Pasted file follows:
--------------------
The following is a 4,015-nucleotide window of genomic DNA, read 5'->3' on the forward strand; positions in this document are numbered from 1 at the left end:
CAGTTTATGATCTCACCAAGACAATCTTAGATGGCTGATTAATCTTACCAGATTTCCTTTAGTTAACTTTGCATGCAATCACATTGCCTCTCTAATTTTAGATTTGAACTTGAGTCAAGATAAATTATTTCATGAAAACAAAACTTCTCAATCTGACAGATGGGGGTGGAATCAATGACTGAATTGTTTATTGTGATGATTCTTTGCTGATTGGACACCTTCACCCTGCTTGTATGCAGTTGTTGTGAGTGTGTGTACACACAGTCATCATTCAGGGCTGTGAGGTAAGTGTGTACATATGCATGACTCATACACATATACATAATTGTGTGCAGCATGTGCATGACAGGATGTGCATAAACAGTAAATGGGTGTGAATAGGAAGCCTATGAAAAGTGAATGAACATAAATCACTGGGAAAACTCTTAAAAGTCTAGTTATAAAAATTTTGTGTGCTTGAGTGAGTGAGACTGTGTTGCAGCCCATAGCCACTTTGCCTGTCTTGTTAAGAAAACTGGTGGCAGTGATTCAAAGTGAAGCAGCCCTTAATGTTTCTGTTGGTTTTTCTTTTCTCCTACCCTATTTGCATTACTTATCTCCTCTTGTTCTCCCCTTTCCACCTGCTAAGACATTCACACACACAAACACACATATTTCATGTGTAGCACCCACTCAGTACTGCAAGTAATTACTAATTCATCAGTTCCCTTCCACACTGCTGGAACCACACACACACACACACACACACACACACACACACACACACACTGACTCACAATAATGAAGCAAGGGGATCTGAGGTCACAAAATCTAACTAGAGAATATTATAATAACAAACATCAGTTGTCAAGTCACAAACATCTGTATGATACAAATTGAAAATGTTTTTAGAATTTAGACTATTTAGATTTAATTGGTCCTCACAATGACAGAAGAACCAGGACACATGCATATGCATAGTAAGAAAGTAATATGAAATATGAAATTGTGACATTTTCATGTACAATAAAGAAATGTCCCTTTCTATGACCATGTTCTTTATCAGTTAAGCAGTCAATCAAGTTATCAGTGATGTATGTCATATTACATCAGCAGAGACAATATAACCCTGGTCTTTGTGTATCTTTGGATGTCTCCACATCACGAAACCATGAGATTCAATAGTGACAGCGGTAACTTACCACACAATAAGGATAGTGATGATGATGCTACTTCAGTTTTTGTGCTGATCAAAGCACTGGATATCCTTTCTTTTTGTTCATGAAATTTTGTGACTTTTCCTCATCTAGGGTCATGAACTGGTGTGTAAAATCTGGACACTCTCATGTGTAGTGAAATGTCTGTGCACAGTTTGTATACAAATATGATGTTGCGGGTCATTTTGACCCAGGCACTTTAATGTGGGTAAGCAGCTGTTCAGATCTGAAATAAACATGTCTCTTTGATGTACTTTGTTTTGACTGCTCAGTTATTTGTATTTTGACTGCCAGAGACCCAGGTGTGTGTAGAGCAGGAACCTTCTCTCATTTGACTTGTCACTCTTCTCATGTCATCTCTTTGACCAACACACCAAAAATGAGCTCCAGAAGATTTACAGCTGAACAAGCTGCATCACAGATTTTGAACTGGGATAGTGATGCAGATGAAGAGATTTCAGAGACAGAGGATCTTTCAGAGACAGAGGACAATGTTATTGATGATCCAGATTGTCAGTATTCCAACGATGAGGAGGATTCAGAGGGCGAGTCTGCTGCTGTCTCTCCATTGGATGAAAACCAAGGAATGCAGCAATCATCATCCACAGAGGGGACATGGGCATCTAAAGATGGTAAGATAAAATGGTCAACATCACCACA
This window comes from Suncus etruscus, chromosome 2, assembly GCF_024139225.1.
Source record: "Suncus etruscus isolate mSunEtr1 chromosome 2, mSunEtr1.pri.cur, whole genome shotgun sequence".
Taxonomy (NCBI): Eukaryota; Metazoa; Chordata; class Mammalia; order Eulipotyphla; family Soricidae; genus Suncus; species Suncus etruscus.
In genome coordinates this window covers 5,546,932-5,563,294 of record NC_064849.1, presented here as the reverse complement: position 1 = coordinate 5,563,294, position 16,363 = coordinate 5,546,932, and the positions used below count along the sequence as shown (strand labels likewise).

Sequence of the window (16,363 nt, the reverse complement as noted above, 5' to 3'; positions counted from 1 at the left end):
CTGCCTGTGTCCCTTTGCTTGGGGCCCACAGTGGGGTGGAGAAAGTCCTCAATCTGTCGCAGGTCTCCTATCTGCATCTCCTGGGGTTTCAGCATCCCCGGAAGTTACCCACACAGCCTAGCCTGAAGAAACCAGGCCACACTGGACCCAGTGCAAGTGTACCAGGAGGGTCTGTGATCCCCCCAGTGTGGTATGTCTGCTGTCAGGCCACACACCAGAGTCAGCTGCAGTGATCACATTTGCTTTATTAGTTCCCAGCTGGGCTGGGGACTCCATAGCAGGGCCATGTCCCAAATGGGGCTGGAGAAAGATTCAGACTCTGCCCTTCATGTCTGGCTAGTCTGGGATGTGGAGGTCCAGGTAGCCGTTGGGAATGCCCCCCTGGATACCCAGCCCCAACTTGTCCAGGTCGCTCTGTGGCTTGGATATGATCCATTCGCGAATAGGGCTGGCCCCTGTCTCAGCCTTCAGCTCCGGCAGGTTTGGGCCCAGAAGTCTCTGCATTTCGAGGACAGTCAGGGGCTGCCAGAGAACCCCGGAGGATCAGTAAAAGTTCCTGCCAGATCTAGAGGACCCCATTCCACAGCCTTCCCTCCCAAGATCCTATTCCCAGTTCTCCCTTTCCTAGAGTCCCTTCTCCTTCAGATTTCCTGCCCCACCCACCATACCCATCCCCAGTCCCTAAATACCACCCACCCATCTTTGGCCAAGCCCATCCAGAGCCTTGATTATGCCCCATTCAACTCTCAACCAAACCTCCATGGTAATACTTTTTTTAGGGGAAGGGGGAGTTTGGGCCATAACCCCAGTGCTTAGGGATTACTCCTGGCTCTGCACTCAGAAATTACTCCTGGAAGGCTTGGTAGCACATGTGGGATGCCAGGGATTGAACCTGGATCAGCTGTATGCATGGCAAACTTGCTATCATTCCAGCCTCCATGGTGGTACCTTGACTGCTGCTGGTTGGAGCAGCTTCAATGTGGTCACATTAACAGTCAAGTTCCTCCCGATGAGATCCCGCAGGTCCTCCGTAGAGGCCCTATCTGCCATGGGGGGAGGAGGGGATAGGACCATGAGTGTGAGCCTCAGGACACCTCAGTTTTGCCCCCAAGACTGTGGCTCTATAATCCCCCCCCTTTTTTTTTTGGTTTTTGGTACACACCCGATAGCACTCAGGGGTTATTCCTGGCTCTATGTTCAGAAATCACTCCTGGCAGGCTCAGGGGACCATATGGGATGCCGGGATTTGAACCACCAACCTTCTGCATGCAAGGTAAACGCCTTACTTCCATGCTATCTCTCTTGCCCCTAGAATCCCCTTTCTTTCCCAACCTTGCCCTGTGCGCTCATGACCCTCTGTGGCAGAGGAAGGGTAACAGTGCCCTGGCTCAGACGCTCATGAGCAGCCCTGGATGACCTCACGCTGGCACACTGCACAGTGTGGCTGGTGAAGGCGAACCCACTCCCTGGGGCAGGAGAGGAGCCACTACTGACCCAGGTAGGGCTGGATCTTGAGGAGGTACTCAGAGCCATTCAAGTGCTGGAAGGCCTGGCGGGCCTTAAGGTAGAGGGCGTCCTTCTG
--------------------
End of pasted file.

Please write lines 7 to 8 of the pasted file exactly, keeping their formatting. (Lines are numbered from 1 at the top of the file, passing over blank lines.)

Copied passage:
Sequence of the window (16,363 nt, the reverse complement as noted above, 5' to 3'; positions counted from 1 at the left end):
CTGCCTGTGTCCCTTTGCTTGGGGCCCACAGTGGGGTGGAGAAAGTCCTCAATCTGTCGCAGGTCTCCTATCTGCATCTCCTGGGGTTTCAGCATCCCCGGAAGTTACCCACACAGCCTAGCCTGAAGAAACCAGGCCACACTGGACCCAGTGCAAGTGTACCAGGAGGGTCTGTGATCCCCCCAGTGTGGTATGTCTGCTGTCAGGCCACACACCAGAGTCAGCTGCAGTGATCACATTTGCTTTATTAGTTCCCAGCTGGGCTGGGGACTCCATAGCAGGGCCATGTCCCAAATGGGGCTGGAGAAAGATTCAGACTCTGCCCTTCATGTCTGGCTAGTCTGGGATGTGGAGGTCCAGGTAGCCGTTGGGAATGCCCCCCTGGATACCCAGCCCCAACTTGTCCAGGTCGCTCTGTGGCTTGGATATGATCCATTCGCGAATAGGGCTGGCCCCTGTCTCAGCCTTCAGCTCCGGCAGGTTTGGGCCCAGAAGTCTCTGCATTTCGAGGACAGTCAGGGGCTGCCAGAGAACCCCGGAGGATCAGTAAAAGTTCCTGCCAGATCTAGAGGACCCCATTCCACAGCCTTCCCTCCCAAGATCCTATTCCCAGTTCTCCCTTTCCTAGAGTCCCTTCTCCTTCAGATTTCCTGCCCCACCCACCATACCCATCCCCAGTCCCTAAATACCACCCACCCATCTTTGGCCAAGCCCATCCAGAGCCTTGATTATGCCCCATTCAACTCTCAACCAAACCTCCATGGTAATACTTTTTTTAGGGGAAGGGGGAGTTTGGGCCATAACCCCAGTGCTTAGGGATTACTCCTGGCTCTGCACTCAGAAATTACTCCTGGAAGGCTTGGTAGCACATGTGGGATGCCAGGGATTGAACCTGGATCAGCTGTATGCATGGCAAACTTGCTATCATTCCAGCCTCCATGGTGGTACCTTGACTGCTGCTGGTTGGAGCAGCTTCAATGTGGTCACATTAACAGTCAAGTTCCTCCCGATGAGATCCCGCAGGTCCTCCGTAGAGGCCCTATCTGCCATGGGGGGAGGAGGGGATAGGACCATGAGTGTGAGCCTCAGGACACCTCAGTTTTGCCCCCAAGACTGTGGCTCTATAATCCCCCCCCTTTTTTTTTTGGTTTTTGGTACACACCCGATAGCACTCAGGGGTTATTCCTGGCTCTATGTTCAGAAATCACTCCTGGCAGGCTCAGGGGACCATATGGGATGCCGGGATTTGAACCACCAACCTTCTGCATGCAAGGTAAACGCCTTACTTCCATGCTATCTCTCTTGCCCCTAGAATCCCCTTTCTTTCCCAACCTTGCCCTGTGCGCTCATGACCCTCTGTGGCAGAGGAAGGGTAACAGTGCCCTGGCTCAGACGCTCATGAGCAGCCCTGGATGACCTCACGCTGGCACACTGCACAGTGTGGCTGGTGAAGGCGAACCCACTCCCTGGGGCAGGAGAGGAGCCACTACTGACCCAGGTAGGGCTGGATCTTGAGGAGGTACTCAGAGCCATTCAAGTGCTGGAAGGCCTGGCGGGCCTTAAGGTAGAGGGCGTCCTTCTG